Go Back   SEQanswers > General

Similar Threads
Thread Thread Starter Forum Replies Last Post
Illumina paired end adapter contamination problem Gazaldeep Illumina/Solexa 5 11-23-2016 10:15 AM
Merging Paired-End FastQ Files jmpi Bioinformatics 3 05-22-2013 07:21 AM
Converting Tophats bam output back to separate paired end read fastq files bob-loblaw Bioinformatics 0 12-03-2012 04:23 AM
Software for splicing paired-end fastq files? BioHak Bioinformatics 4 04-11-2012 03:37 AM
Why are Illumina paired-end SRA datasets made up of 3 FASTQ files? Bio.X2Y Illumina/Solexa 9 12-21-2010 11:36 AM

Thread Tools
Old 12-02-2016, 03:46 AM   #1
Junior Member
Location: Oxford UK

Join Date: Dec 2016
Posts: 1
Default Paired end fastq files contamination


I wasn't sure where to post this but I was hoping to get some insight into a problem I am experiencing with my paired end fastq files. I should also say I am molecular microbiologist by training with very little hands on training in bioinformatics and programming in general so apologies if this is a stupid question!

I have had intermittent problems when downloading .fastq.gz files from an external sequencing provider (I have seen this when using both FTP file server and direct download links on the company's website).

The download itself appears fine (I checked the md5 values and they match) and I use 7zip (as recommended by the sequence provider) to extract the fastq files, all done on my local computer. I transfer the files onto a Unix machine to carry out bwa and samtools analysis to identify SNPs.

The problem only becomes apparent when I try to merge paired end fastq data in BWA, when the bwa sampe step fails - when I check the number of lines in each file (using wc –l), they do not match, which explains why the step fails. My colleague wrote a script to pull out where the mismatch between the paired files occurs - the first time we noticed this we identified an insertion of about 10-20 sequencing reads from a completely different sequencing run – when we showed the headers of the reads to the sequencing provider they traced it back a previous sequencing project done by them, and said the problem has occurred at our end. However since this has happened at least twice now.

My question: is this “contamination” (sorry that’s the microbiologist in me!) likely to occur just from unzipping the data? I haven’t done anything else to the data (e.g. quality trimming) and appears to happen randomly – in the last batch of sequencing I received, 3 of the strains sequenced went through the bwa analysis absolutely fine, others needed a 2nd or 3rd attempt at downloading before I got “clean” files. Is the problem more likely to be at the sequencing providers end? Either way, what can I do to stop this happening? From now on I will always check the number of lines in each file before I proceed with any analysis but I would like to resolve the problem too.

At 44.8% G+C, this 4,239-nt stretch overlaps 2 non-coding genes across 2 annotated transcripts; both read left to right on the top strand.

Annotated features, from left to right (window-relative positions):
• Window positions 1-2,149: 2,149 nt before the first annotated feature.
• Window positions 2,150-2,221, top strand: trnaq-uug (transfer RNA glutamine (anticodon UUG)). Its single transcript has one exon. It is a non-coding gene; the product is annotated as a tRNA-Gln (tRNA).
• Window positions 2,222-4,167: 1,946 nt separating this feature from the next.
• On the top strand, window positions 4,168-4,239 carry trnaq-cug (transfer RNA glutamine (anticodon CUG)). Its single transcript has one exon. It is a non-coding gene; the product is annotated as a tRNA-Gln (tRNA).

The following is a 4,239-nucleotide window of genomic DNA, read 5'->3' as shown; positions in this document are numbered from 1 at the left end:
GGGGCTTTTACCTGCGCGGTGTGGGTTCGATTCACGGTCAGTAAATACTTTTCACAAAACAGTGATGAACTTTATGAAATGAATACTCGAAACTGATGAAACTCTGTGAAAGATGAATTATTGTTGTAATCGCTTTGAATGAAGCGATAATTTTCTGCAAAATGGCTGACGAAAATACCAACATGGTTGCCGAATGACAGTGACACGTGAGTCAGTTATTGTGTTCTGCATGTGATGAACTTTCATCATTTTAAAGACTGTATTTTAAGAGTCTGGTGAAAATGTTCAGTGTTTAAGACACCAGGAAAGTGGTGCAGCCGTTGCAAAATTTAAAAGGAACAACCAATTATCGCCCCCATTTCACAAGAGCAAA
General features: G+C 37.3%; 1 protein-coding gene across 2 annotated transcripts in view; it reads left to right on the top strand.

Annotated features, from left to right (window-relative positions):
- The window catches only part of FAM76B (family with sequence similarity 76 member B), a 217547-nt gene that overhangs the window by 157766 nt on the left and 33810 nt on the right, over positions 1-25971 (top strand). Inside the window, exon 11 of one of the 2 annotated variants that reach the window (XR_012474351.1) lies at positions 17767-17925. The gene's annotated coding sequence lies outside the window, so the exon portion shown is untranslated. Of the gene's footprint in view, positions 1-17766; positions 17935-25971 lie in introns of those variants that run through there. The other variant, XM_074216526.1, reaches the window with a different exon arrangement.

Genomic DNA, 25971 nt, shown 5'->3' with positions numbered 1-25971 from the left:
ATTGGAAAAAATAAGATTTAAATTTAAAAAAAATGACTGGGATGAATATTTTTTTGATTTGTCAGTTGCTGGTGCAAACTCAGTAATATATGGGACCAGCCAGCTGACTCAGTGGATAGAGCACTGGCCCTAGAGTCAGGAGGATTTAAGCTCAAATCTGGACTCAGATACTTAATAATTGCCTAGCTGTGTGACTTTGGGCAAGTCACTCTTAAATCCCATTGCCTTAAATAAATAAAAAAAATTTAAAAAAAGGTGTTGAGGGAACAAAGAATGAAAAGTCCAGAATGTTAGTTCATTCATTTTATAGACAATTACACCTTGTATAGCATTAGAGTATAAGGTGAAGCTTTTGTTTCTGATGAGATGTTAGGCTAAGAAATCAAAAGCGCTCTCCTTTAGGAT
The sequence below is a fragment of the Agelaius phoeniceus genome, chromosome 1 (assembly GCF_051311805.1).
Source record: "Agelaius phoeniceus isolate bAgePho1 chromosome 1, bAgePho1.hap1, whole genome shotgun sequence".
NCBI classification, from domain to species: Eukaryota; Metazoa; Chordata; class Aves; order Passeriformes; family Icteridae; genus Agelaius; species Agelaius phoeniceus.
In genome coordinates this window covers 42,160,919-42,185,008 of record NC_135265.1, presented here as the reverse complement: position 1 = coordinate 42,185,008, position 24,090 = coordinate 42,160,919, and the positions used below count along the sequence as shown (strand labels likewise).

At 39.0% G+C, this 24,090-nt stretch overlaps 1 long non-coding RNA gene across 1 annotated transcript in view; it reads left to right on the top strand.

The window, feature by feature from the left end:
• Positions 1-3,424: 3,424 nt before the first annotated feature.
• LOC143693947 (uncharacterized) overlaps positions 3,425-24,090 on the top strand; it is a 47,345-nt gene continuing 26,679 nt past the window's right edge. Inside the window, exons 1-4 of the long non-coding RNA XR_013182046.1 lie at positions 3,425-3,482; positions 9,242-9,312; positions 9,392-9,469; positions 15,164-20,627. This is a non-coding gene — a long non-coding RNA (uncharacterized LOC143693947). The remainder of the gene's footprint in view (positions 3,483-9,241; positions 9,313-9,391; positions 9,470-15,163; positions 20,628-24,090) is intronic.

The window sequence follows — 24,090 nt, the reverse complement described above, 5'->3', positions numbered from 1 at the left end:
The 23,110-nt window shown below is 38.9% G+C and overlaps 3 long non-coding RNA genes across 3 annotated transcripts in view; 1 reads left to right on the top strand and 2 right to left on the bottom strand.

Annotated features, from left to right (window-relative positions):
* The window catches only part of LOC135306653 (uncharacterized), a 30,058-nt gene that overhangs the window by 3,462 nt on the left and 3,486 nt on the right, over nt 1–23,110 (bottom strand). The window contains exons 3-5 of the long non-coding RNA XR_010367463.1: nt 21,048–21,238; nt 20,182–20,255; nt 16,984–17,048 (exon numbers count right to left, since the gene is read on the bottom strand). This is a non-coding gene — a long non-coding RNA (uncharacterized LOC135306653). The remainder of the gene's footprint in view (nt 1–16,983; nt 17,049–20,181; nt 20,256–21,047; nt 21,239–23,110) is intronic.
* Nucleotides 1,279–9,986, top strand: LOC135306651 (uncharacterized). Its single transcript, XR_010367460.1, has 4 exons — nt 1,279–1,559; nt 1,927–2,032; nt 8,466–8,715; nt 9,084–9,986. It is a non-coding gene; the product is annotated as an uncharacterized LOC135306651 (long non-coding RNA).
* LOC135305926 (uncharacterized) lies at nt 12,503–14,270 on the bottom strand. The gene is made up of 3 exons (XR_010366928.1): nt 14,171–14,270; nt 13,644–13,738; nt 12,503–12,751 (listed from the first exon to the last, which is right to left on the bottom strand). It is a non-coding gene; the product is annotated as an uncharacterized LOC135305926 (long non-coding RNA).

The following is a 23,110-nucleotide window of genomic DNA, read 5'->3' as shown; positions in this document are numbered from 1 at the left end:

HSmith is offline   Reply With Quote
Old 12-02-2016, 05:19 AM   #2
Senior Member
Location: East Coast USA

Join Date: Feb 2008
Posts: 6,726

Let me say this at the beginning this all sounds odd.

If you must use a windows machine then minimize things you need to do with the data file to a minimum there. Just download the file and then move it to server. If your server has direct internet connection then download the sequence files directly using wget or curl on unix). Now a days all NGS tools understand compressed fastq files so there is not need to uncompress them with 7-zip but if you must then use gunzip on unix end.

As for the insertion of unrelated data (however small) that should never happen and there is no way that can happen on your end.

Last edited by GenoMax; 12-02-2016 at 10:17 AM.
GenoMax is offline   Reply With Quote
Old 12-02-2016, 10:05 AM   #3
Brian Bushnell
Super Moderator
Location: Walnut Creek, CA

Join Date: Jan 2014
Posts: 2,707

I suggest you verify the pairing before doing anything further processing. You can do that with the BBMap package like this: in1=file2.fastq.gz in2=file2.fastq.gz vpair

If that shows a problem, the problem is absolutely occurring on their end. It's unlikely but theoretically possible that you caused the corruption during the unzipping process - say, if you were unzipping lots of things at once, and outputting some of them to the same file so they were overwriting each other - but if the gzips pass the gzip integrity test, then they were not corrupted during transmission.
Brian Bushnell is offline   Reply With Quote

Thread Tools

Posting Rules
You may not post new threads
You may not post replies
You may not post attachments
You may not edit your posts

BB code is On
Smilies are On
[IMG] code is On
HTML code is Off

All times are GMT -8. The time now is 06:51 AM.

Powered by vBulletin® Version 3.8.9
Copyright ©2000 - 2018, vBulletin Solutions, Inc.
Single Sign On provided by vBSSO